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USO Family gang members’ fed indictment revealed

A federal indictment charging 18 individuals with racketeering and other federal crimes detailed information in a federal investigation into the “USO Family”, a dominant prison gang in Hawai’i and a “major prison gang nationally.”


USO stands for United Samoan Organization and “uso” means “brother” in Samoan. Federal officials say the USO Family gang does not have a presence in the territory, while the indictment states that members of the group and their associates “engaged in acts involving narcotics trafficking, violence, threats of violence, bribery and fraud” within Hawai’i and elsewhere.


The 14-page federal grand jury indictment was originally handed down on Sept. 12th but was unsealed this past Tuesday when some of the defendants made their initial appearances in the federal court in Honolulu, according to court documents.


Florence T. Nakakuni, the U.S. Attorney for Hawai’i, said in a news release that the indictment charged six defendants with a racketeering conspiracy consisting of multiple acts of fraud, methamphetamine and marijuana distribution, and bribery.


The defendants are: Charlie Esera, 46; Billy Wond, 38; Opherro Jones, 39; David Kahui, 34; Robin Lee; 52; and Feso Malufau, 54.


The indictment also charges 12 defendants with assaulting three different people - in three different counts of the indictment -  for the purpose of gaining entrance to, maintaining, or increasing position within the USO Family.


The defendants charged are: James Moser, 24; Paul Togia, 33; Vaofele Liga, 35; Clarence Butler, 34; Potaufa Ula, 27; Shadrach Unea, 28; Moses Thompson, 34; Daniel Konelio, 28; Opherro Jones; William Shinyama, 43; Tineimalo Adkins, 33; Akoni Davis, 24; and Travis Nishioka, 24.


According to the indictment, the USO family is a “dominant prison gang in the District of Hawaii and is present  enough on the mainland to be recognized as a major prison gang nationally.”


Calling the group an “Enterprise”, the indictment alleges that the purpose of the USO Family is to, among other things, create fear and intimidation that shields members through violent behavior; and assist other members when they are in trouble, in addition to preserving, protecting and expanding the power and reputation of the USO family through the use of intimidation, violence, threats of violence, assault, attempted murder, murder, tax fraud and bribery.




The indictment alleges that one of the principal activities of the USO Family and its members is the sale of controlled substances, with various gang members obtaining methamphetamine and marijuana from the mainland and Hawai’i through various suppliers.


The contraband is brought into the prisons by prison personnel and distributed to prisoners. In return, the drugs and other contraband - such as cigarettes - are sold to other inmates for profit, it alleges, and noted that payments are made via Western Union, Money Gram or other means by relatives of prison customers.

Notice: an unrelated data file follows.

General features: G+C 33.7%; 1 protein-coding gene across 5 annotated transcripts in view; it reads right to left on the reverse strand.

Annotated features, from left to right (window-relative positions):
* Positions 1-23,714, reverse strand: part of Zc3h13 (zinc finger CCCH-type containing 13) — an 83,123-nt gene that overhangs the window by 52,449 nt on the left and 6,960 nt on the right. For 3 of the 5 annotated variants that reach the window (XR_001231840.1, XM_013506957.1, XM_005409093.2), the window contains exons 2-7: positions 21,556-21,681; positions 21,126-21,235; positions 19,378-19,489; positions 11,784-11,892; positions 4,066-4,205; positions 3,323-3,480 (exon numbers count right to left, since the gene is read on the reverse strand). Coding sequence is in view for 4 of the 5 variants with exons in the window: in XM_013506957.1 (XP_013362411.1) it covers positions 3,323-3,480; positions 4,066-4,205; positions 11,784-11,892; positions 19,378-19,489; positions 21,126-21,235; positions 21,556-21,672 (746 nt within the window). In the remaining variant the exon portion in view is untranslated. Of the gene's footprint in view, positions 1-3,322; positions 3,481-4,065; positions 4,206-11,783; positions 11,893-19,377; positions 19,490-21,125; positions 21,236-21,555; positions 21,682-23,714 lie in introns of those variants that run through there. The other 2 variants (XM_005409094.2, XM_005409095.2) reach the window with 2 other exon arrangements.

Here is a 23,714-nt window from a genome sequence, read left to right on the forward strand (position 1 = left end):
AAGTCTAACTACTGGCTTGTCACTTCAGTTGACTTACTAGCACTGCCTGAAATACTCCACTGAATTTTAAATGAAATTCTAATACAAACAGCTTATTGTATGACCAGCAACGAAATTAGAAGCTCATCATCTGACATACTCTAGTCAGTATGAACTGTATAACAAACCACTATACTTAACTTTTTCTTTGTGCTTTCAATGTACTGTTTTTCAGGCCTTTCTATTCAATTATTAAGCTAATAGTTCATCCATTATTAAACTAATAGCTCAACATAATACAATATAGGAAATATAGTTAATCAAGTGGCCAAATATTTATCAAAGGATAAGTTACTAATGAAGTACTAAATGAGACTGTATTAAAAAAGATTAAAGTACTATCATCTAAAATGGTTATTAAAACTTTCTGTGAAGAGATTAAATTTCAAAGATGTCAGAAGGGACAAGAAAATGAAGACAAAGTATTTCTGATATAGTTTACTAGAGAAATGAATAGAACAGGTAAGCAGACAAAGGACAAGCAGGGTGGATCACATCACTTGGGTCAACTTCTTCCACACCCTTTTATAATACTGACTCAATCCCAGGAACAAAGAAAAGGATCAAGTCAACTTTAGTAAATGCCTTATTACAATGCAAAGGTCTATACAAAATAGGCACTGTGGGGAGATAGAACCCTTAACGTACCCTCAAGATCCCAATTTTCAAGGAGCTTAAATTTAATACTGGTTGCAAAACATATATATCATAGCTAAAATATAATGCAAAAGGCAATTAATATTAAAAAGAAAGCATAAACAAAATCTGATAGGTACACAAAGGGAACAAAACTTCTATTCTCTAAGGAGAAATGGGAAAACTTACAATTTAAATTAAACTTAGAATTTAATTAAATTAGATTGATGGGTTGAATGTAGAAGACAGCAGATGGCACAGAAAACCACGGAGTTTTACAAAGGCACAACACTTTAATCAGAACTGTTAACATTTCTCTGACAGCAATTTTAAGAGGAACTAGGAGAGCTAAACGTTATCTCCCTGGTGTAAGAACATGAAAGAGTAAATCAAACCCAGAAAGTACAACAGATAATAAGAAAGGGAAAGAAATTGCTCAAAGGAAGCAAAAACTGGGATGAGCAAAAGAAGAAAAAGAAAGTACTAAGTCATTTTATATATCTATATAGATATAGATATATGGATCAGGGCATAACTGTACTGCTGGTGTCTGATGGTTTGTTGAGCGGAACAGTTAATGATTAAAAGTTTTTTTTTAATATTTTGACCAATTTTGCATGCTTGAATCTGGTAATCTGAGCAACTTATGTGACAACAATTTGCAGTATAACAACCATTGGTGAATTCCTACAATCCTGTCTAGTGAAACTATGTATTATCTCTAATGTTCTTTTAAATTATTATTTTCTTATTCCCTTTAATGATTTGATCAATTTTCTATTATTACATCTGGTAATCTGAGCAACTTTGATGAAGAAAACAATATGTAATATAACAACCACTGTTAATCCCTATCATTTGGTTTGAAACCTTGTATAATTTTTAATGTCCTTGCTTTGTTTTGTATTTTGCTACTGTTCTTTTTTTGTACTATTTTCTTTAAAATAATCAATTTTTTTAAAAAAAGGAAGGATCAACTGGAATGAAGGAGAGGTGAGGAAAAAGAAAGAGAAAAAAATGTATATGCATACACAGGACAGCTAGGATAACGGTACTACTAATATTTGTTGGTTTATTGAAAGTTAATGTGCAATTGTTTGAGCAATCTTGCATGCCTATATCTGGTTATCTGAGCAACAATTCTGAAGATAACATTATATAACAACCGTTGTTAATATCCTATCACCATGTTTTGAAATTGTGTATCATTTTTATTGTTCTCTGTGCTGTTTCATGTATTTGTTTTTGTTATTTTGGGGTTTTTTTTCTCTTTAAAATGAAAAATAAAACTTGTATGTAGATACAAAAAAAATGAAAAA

The indictment states that several features of the USO Family have remain constant over the years. For example, it’s an organized group with rules and regulations that must be followed by each member and the rules are set to ensure loyalty by USO members, who participate in the organization’s criminal activities.


It also says that each prison facility has its own leadership structure and has some autonomy from the national organization.


The indictment describes what it called a “defined structure” of the organization, whose leadership includes captains, lieutenants, soldiers and “shot callers” - someone who is in charge of a prison module and can “call the shots”.


“Nothing can be done without prior approval of a shot caller,” the indictment alleges.


Regular members are referred to as soldiers and USO Family members frequently refer to each other as “uso.” An individual wanting to become an USO member is called a prospect or “21”  and is sponsored by an USO family member.


The leadership role is limited to leading USO council meetings and discussions as well as investigating allegations of misconduct or violations of the USO rules by members or prospects. “In general, assaults or murders are ordered and approved by shot callers,” the indictment alleges. “USO membership is for life.”


The indictment states that members have tattoos that include the word “USO” or “21” but some members have avoided tattoos in an effort to shield their association from law enforcement. Members without tattoos are called “undercover USO”.


The USO motto is “Love, Honor, Respect and Loyalty” and the following Bible verse is part of their initiation: “Where you will go, I will go; Where you lay, I will lay and where you die, I will die”.


Some of the rules in place include never laying a hand on and never turning your back on another USO, and never mess around with another USO’s wife/girl. In addition, there is the “Omerta” - the code of silence.


“Any violation of the rules of membership may result in harsh penalties including death,” the indictment said.




The indictment charges Lee with six counts of making false claims for income tax refunds for Wond, Esera, Jones and Kahui. Total refund checks received between 2005 and 2011 is more than $11,000.


The indictment alleges that another “prominent activity” of the USO Family is filing fraudulent tax returns, which are prepared and submitted in prison or are done through surrogates outside of prison.


The refunds are deposited directly into bank accounts controlled by members of the scheme to fund USO Family operations both in and out of prison. The funds are used, among other things, to bribe prison guards.